Molecule May Be Key to Diabetes Pill

CHICAGO ~ Chinese researchers have identified a compound that controls diabetes in mice and may point the way to more user-friendly treatments for the most common type of human diabetes, a study released this week said.

The compound has only been tested in mice so far, but if it were shown to be effective in humans, it could be turned into a drug, replacing less user-friendly medicines that need to be injected twice a day, the authors of the study said.

“We are seeking pharmaceutical partners so we can develop this lead,” said Ming-Wei Wang, director of China’s National Center for Drug Screening in Shanghai, and lead author of the study.

Researchers at the center identified the molecule – Boc5 – after screening thousands of substances to find ones with properties similar to one of the body’s own glucose-regulating gut hormones, called GLP-1, in an “orally available” form.

GLP-1 has been shown to normalize glucose levels in diabetic patients, but because its efficacy diminishes quickly with time, the drug industry has focused its attention on a class of agents that mimic the effects of the hormone but are longer-acting.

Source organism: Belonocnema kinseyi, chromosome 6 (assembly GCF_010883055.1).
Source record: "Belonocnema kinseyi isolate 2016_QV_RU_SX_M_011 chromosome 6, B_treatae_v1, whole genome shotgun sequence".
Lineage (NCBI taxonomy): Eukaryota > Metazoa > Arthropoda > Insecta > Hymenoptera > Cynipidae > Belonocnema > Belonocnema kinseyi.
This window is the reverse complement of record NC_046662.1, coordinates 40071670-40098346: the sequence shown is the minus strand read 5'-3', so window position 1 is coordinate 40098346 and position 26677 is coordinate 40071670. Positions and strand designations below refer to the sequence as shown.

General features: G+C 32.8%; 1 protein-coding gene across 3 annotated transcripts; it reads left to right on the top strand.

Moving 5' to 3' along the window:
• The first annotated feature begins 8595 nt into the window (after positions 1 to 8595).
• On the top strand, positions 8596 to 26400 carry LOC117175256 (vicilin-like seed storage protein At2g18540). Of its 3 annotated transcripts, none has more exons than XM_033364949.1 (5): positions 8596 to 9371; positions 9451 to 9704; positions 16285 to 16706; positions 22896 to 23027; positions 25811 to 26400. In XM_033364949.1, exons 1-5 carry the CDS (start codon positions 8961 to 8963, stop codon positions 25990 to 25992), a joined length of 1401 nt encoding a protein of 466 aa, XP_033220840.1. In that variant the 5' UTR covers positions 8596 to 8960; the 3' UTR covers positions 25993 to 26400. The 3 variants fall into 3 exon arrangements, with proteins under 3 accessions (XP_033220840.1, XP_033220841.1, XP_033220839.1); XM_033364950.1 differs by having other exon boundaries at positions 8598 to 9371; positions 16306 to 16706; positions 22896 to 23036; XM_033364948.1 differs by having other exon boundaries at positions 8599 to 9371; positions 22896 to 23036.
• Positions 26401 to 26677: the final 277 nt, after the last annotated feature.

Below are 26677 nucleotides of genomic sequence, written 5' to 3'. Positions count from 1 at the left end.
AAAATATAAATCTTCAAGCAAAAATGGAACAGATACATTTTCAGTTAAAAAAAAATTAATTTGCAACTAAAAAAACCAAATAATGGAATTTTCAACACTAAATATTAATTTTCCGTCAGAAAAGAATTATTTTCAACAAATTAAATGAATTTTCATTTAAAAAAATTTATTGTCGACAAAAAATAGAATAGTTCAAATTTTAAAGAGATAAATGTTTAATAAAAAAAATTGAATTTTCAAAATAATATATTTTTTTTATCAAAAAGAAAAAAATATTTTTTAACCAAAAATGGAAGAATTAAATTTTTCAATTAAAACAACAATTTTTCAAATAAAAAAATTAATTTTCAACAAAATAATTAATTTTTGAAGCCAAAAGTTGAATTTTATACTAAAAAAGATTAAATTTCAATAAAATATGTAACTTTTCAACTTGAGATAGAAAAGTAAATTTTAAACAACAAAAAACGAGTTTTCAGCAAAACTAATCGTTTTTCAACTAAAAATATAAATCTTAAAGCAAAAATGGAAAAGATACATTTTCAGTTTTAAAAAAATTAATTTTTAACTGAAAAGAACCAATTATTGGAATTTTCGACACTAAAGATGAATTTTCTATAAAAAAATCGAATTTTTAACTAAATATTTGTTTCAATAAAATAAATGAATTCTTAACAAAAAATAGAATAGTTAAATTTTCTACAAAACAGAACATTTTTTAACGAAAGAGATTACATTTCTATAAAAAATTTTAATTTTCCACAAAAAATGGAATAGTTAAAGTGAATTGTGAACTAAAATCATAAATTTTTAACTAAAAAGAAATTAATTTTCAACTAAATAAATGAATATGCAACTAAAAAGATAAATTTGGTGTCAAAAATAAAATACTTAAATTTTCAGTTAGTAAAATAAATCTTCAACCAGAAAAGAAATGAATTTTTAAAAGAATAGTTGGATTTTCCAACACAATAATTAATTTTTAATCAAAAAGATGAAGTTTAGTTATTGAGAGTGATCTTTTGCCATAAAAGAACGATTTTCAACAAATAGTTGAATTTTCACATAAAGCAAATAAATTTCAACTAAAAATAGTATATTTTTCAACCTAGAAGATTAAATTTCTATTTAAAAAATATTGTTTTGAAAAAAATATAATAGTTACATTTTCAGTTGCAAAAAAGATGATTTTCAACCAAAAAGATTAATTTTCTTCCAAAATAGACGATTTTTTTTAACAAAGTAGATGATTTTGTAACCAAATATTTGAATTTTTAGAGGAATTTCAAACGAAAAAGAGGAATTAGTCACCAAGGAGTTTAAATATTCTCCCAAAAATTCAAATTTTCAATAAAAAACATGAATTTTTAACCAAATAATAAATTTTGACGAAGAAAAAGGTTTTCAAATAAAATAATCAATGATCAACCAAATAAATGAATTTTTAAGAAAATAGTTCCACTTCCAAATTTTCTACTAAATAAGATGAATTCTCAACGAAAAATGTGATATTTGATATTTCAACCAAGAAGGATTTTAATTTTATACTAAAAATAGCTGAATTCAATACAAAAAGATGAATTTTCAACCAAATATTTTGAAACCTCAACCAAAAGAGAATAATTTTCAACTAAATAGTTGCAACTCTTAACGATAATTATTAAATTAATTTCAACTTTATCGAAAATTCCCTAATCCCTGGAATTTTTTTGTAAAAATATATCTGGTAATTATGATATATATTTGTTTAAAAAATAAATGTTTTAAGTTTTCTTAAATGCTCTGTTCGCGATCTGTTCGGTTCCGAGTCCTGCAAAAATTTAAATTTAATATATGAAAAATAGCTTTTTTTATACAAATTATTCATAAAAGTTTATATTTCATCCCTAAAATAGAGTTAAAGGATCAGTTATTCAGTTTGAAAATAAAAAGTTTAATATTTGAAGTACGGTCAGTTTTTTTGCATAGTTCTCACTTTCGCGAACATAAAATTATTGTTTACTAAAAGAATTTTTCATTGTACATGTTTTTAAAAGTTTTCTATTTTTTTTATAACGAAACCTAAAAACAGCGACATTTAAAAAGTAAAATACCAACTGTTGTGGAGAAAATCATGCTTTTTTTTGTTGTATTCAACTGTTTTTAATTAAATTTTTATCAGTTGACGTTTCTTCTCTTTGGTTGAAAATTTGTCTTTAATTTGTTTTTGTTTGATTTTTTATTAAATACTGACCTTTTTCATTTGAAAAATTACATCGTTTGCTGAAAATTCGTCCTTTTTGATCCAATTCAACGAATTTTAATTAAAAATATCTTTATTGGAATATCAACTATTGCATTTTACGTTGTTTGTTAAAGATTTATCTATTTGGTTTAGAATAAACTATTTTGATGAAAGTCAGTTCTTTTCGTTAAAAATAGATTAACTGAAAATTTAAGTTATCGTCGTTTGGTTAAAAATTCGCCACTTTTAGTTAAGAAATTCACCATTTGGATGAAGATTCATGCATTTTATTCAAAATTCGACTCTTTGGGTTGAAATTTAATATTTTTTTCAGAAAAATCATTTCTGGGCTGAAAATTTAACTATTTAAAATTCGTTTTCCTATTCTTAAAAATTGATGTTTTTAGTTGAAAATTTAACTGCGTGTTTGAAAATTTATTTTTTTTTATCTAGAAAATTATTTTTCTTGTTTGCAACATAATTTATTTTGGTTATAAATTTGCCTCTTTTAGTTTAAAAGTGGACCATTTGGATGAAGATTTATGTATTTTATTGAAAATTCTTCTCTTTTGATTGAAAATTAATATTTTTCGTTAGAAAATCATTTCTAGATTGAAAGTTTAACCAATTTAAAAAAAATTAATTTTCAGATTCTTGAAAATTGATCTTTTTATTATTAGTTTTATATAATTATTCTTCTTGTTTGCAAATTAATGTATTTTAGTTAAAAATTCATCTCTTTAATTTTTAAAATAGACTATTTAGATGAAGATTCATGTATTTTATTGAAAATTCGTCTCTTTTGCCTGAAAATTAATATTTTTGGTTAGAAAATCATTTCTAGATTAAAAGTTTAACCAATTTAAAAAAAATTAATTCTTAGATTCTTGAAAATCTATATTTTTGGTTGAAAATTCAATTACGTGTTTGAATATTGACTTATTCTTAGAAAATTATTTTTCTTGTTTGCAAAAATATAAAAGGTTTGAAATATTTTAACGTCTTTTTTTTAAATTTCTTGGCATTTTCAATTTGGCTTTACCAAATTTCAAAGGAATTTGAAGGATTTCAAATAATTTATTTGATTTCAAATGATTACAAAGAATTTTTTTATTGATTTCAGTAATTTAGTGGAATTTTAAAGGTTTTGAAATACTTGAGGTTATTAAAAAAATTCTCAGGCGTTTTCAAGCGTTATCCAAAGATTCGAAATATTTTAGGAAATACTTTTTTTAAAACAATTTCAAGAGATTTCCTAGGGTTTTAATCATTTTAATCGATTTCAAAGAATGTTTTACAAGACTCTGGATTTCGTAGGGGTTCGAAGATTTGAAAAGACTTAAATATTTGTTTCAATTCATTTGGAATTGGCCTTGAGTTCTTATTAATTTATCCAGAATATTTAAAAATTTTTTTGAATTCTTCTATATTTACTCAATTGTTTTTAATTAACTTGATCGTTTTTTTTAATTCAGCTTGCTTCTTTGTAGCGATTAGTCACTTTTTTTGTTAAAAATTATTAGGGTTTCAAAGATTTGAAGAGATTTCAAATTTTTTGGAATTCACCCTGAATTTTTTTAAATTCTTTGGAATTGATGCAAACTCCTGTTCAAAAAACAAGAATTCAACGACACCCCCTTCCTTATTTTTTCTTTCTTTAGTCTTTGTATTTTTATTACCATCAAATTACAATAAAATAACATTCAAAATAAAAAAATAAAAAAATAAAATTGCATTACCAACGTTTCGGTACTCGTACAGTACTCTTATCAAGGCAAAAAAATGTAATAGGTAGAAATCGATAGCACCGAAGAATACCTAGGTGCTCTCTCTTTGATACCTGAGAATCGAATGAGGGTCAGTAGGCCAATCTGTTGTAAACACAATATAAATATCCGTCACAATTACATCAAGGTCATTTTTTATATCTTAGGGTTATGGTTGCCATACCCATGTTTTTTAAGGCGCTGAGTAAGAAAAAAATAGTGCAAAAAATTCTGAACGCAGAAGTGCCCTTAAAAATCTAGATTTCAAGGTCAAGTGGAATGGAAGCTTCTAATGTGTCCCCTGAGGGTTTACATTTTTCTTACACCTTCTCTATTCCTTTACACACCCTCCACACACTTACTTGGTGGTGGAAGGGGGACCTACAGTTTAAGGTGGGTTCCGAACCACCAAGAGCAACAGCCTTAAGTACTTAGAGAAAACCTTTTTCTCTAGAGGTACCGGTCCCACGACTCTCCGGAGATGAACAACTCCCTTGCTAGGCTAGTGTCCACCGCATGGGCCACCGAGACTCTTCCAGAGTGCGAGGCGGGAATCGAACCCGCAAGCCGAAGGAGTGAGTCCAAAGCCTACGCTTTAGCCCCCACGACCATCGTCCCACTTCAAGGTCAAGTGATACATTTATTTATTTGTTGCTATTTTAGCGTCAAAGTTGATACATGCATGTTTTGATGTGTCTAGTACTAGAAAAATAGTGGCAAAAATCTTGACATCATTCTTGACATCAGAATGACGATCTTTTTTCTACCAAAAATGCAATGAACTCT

In 2005, Amylin Pharmaceuticals and Eli Lilly and Company began marketing the first of these so-called “incretin mimetic” medications for type II, or adult-onset diabetes.

The medicine, called Byetta, helps diabetes patients manage their blood sugar levels by stimulating the pancreas to produce insulin after a meal and slowing the rate at which food and glucose leave the stomach, preventing glucose spikes after a meal.

Byetta has also been shown to curb appetite and help with weight loss in some patients, but it is only available as an injection, which may be a deterrent for some patients, so researchers have continued to hunt for compounds that act like GLP-1, but are “orally available.”

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